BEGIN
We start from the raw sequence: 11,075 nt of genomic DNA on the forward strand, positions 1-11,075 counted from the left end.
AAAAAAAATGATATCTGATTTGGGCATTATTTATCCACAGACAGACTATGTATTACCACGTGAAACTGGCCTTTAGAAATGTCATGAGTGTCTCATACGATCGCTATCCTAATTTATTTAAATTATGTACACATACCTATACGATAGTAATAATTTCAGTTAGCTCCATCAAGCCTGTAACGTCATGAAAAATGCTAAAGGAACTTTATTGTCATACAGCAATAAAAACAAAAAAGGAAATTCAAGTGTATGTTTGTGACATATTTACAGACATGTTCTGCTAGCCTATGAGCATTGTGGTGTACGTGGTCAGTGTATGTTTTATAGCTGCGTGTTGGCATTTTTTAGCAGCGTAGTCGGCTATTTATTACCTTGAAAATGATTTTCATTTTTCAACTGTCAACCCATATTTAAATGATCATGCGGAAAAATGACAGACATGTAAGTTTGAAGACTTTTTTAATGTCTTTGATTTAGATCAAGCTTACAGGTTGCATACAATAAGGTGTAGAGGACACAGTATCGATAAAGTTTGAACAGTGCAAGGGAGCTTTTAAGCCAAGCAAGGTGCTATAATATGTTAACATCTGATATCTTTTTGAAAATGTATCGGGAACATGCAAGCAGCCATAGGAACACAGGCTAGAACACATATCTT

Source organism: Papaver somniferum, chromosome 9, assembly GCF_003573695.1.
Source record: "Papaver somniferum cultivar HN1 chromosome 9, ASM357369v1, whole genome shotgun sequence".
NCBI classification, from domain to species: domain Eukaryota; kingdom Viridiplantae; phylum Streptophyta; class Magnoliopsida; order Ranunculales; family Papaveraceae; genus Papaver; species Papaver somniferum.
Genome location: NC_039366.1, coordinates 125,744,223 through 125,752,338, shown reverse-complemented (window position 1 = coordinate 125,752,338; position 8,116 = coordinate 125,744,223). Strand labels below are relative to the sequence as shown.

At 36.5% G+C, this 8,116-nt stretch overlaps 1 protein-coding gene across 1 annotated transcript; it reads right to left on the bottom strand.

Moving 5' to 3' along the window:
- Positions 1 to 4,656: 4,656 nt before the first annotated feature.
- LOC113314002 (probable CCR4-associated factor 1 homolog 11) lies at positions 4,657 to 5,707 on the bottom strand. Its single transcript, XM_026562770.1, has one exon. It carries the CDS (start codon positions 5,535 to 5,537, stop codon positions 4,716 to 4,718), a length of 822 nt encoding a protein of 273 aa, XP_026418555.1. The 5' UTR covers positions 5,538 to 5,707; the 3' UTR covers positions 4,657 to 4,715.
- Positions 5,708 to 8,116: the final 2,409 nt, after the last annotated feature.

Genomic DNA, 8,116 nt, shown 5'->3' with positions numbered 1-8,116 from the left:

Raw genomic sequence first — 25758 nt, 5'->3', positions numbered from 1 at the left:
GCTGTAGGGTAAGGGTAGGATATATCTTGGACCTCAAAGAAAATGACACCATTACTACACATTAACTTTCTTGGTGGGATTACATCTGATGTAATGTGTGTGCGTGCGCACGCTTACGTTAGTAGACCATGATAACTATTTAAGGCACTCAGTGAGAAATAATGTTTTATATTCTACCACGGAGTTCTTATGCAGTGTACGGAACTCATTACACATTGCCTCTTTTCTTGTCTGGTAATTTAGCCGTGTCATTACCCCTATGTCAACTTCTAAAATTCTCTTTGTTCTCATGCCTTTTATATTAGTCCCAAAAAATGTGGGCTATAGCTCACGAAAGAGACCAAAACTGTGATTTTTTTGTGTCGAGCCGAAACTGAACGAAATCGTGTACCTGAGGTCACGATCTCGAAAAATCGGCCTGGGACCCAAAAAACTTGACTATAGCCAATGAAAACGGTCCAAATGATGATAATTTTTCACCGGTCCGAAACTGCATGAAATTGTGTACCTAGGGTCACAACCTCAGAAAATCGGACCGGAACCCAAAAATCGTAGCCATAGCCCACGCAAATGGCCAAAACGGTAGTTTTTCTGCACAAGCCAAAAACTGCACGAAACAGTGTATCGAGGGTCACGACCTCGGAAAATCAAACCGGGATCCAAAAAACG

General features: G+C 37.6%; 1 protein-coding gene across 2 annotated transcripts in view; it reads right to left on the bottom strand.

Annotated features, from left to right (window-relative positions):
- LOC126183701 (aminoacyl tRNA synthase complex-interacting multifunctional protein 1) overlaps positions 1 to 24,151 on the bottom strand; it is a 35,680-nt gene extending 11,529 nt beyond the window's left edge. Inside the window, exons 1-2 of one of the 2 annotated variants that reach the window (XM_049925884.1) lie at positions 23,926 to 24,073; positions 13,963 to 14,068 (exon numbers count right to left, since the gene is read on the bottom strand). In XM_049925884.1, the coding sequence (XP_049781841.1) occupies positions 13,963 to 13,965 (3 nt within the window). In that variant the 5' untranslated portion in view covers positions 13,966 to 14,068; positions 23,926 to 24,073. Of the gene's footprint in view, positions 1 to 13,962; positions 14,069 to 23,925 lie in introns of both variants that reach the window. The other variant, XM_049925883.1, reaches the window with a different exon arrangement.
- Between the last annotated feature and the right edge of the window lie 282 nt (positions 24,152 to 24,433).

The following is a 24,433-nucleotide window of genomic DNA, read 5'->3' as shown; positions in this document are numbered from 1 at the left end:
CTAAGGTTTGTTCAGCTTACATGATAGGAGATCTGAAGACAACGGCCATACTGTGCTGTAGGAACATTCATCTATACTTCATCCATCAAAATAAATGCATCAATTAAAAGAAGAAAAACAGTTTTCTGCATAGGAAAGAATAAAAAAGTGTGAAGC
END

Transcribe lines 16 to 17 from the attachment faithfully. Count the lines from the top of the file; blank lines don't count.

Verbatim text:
Annotated features, from left to right (window-relative positions):
- LOC126183701 (aminoacyl tRNA synthase complex-interacting multifunctional protein 1) overlaps positions 1 to 24,151 on the bottom strand; it is a 35,680-nt gene extending 11,529 nt beyond the window's left edge. Inside the window, exons 1-2 of one of the 2 annotated variants that reach the window (XM_049925884.1) lie at positions 23,926 to 24,073; positions 13,963 to 14,068 (exon numbers count right to left, since the gene is read on the bottom strand). In XM_049925884.1, the coding sequence (XP_049781841.1) occupies positions 13,963 to 13,965 (3 nt within the window). In that variant the 5' untranslated portion in view covers positions 13,966 to 14,068; positions 23,926 to 24,073. Of the gene's footprint in view, positions 1 to 13,962; positions 14,069 to 23,925 lie in introns of both variants that reach the window. The other variant, XM_049925883.1, reaches the window with a different exon arrangement.